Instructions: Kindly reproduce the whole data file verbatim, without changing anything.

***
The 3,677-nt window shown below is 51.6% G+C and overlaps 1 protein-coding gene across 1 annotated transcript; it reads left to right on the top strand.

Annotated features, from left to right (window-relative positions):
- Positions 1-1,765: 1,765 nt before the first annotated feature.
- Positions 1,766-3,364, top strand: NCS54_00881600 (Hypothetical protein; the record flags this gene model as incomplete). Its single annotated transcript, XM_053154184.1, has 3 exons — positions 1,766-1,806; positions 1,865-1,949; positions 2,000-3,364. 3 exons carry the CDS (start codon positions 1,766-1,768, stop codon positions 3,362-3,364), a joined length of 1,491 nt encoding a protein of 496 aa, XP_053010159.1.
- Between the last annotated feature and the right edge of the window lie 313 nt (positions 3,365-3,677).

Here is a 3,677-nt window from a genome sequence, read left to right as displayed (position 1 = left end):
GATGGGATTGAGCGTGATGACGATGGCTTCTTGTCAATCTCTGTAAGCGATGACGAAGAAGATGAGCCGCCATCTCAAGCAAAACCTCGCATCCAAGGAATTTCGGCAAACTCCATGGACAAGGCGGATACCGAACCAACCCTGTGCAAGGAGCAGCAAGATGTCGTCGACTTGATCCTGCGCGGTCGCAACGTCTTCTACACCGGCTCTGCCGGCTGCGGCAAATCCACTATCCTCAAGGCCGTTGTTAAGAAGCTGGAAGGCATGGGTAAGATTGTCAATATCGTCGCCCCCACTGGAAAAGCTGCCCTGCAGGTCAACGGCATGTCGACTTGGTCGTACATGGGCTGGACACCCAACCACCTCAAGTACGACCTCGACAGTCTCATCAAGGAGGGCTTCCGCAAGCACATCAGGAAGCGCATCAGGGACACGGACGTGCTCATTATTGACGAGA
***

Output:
The 3,677-nt window shown below is 51.6% G+C and overlaps 1 protein-coding gene across 1 annotated transcript; it reads left to right on the top strand.

Annotated features, from left to right (window-relative positions):
- Positions 1-1,765: 1,765 nt before the first annotated feature.
- Positions 1,766-3,364, top strand: NCS54_00881600 (Hypothetical protein; the record flags this gene model as incomplete). Its single annotated transcript, XM_053154184.1, has 3 exons — positions 1,766-1,806; positions 1,865-1,949; positions 2,000-3,364. 3 exons carry the CDS (start codon positions 1,766-1,768, stop codon positions 3,362-3,364), a joined length of 1,491 nt encoding a protein of 496 aa, XP_053010159.1.
- Between the last annotated feature and the right edge of the window lie 313 nt (positions 3,365-3,677).

Here is a 3,677-nt window from a genome sequence, read left to right as displayed (position 1 = left end):
GATGGGATTGAGCGTGATGACGATGGCTTCTTGTCAATCTCTGTAAGCGATGACGAAGAAGATGAGCCGCCATCTCAAGCAAAACCTCGCATCCAAGGAATTTCGGCAAACTCCATGGACAAGGCGGATACCGAACCAACCCTGTGCAAGGAGCAGCAAGATGTCGTCGACTTGATCCTGCGCGGTCGCAACGTCTTCTACACCGGCTCTGCCGGCTGCGGCAAATCCACTATCCTCAAGGCCGTTGTTAAGAAGCTGGAAGGCATGGGTAAGATTGTCAATATCGTCGCCCCCACTGGAAAAGCTGCCCTGCAGGTCAACGGCATGTCGACTTGGTCGTACATGGGCTGGACACCCAACCACCTCAAGTACGACCTCGACAGTCTCATCAAGGAGGGCTTCCGCAAGCACATCAGGAAGCGCATCAGGGACACGGACGTGCTCATTATTGACGAGA